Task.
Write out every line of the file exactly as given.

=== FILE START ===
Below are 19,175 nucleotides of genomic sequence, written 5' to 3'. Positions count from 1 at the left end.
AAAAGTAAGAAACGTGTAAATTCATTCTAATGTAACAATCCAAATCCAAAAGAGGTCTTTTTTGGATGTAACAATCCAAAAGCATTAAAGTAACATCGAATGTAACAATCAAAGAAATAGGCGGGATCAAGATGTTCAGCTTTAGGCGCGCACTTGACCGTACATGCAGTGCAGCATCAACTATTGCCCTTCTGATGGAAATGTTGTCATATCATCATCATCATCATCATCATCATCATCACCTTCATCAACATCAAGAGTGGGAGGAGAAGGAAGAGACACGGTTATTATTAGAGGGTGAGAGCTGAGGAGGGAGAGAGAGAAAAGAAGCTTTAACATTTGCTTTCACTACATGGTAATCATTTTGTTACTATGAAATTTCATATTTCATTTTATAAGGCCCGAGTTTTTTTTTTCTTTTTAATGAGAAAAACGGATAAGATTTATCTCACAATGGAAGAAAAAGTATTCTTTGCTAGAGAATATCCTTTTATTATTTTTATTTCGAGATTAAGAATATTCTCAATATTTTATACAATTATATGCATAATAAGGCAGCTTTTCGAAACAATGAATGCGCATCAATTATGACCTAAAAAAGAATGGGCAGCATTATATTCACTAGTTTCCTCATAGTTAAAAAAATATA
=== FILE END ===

Below are 19,175 nucleotides of genomic sequence, written 5' to 3'. Positions count from 1 at the left end.
AAAAGTAAGAAACGTGTAAATTCATTCTAATGTAACAATCCAAATCCAAAAGAGGTCTTTTTTGGATGTAACAATCCAAAAGCATTAAAGTAACATCGAATGTAACAATCAAAGAAATAGGCGGGATCAAGATGTTCAGCTTTAGGCGCGCACTTGACCGTACATGCAGTGCAGCATCAACTATTGCCCTTCTGATGGAAATGTTGTCATATCATCATCATCATCATCATCATCATCATCACCTTCATCAACATCAAGAGTGGGAGGAGAAGGAAGAGACACGGTTATTATTAGAGGGTGAGAGCTGAGGAGGGAGAGAGAGAAAAGAAGCTTTAACATTTGCTTTCACTACATGGTAATCATTTTGTTACTATGAAATTTCATATTTCATTTTATAAGGCCCGAGTTTTTTTTTTCTTTTTAATGAGAAAAACGGATAAGATTTATCTCACAATGGAAGAAAAAGTATTCTTTGCTAGAGAATATCCTTTTATTATTTTTATTTCGAGATTAAGAATATTCTCAATATTTTATACAATTATATGCATAATAAGGCAGCTTTTCGAAACAATGAATGCGCATCAATTATGACCTAAAAAAGAATGGGCAGCATTATATTCACTAGTTTCCTCATAGTTAAAAAAATATA